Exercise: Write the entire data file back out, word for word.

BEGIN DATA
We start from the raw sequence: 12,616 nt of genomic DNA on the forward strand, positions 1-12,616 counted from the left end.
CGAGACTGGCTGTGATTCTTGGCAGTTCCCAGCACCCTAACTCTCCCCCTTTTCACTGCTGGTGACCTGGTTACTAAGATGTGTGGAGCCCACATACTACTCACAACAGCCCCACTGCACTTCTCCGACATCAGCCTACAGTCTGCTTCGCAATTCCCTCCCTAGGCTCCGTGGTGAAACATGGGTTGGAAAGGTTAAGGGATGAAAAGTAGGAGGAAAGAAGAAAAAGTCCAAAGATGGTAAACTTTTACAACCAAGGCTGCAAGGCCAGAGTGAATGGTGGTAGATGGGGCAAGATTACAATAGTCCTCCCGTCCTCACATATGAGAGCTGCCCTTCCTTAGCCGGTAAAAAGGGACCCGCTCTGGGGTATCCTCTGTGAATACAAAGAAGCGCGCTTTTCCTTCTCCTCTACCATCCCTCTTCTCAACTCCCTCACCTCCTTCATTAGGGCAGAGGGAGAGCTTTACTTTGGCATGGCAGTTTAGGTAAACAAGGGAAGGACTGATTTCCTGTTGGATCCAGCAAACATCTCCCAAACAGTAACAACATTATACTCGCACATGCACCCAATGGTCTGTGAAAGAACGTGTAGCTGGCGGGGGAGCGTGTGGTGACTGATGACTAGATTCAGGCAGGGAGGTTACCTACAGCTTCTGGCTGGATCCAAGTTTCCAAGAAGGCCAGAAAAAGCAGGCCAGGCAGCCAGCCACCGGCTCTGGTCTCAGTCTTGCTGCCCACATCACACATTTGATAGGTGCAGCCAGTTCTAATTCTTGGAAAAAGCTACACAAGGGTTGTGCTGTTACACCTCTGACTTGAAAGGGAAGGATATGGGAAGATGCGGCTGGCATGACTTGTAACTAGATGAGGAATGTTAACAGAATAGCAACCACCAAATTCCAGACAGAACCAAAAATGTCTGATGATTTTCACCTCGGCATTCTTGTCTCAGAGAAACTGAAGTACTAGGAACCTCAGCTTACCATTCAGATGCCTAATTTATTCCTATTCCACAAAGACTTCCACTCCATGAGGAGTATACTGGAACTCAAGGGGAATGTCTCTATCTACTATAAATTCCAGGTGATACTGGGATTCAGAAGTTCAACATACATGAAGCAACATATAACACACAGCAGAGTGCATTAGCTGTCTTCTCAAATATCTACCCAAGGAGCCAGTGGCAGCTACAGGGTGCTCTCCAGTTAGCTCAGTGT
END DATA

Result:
We start from the raw sequence: 12,616 nt of genomic DNA on the forward strand, positions 1-12,616 counted from the left end.
CGAGACTGGCTGTGATTCTTGGCAGTTCCCAGCACCCTAACTCTCCCCCTTTTCACTGCTGGTGACCTGGTTACTAAGATGTGTGGAGCCCACATACTACTCACAACAGCCCCACTGCACTTCTCCGACATCAGCCTACAGTCTGCTTCGCAATTCCCTCCCTAGGCTCCGTGGTGAAACATGGGTTGGAAAGGTTAAGGGATGAAAAGTAGGAGGAAAGAAGAAAAAGTCCAAAGATGGTAAACTTTTACAACCAAGGCTGCAAGGCCAGAGTGAATGGTGGTAGATGGGGCAAGATTACAATAGTCCTCCCGTCCTCACATATGAGAGCTGCCCTTCCTTAGCCGGTAAAAAGGGACCCGCTCTGGGGTATCCTCTGTGAATACAAAGAAGCGCGCTTTTCCTTCTCCTCTACCATCCCTCTTCTCAACTCCCTCACCTCCTTCATTAGGGCAGAGGGAGAGCTTTACTTTGGCATGGCAGTTTAGGTAAACAAGGGAAGGACTGATTTCCTGTTGGATCCAGCAAACATCTCCCAAACAGTAACAACATTATACTCGCACATGCACCCAATGGTCTGTGAAAGAACGTGTAGCTGGCGGGGGAGCGTGTGGTGACTGATGACTAGATTCAGGCAGGGAGGTTACCTACAGCTTCTGGCTGGATCCAAGTTTCCAAGAAGGCCAGAAAAAGCAGGCCAGGCAGCCAGCCACCGGCTCTGGTCTCAGTCTTGCTGCCCACATCACACATTTGATAGGTGCAGCCAGTTCTAATTCTTGGAAAAAGCTACACAAGGGTTGTGCTGTTACACCTCTGACTTGAAAGGGAAGGATATGGGAAGATGCGGCTGGCATGACTTGTAACTAGATGAGGAATGTTAACAGAATAGCAACCACCAAATTCCAGACAGAACCAAAAATGTCTGATGATTTTCACCTCGGCATTCTTGTCTCAGAGAAACTGAAGTACTAGGAACCTCAGCTTACCATTCAGATGCCTAATTTATTCCTATTCCACAAAGACTTCCACTCCATGAGGAGTATACTGGAACTCAAGGGGAATGTCTCTATCTACTATAAATTCCAGGTGATACTGGGATTCAGAAGTTCAACATACATGAAGCAACATATAACACACAGCAGAGTGCATTAGCTGTCTTCTCAAATATCTACCCAAGGAGCCAGTGGCAGCTACAGGGTGCTCTCCAGTTAGCTCAGTGT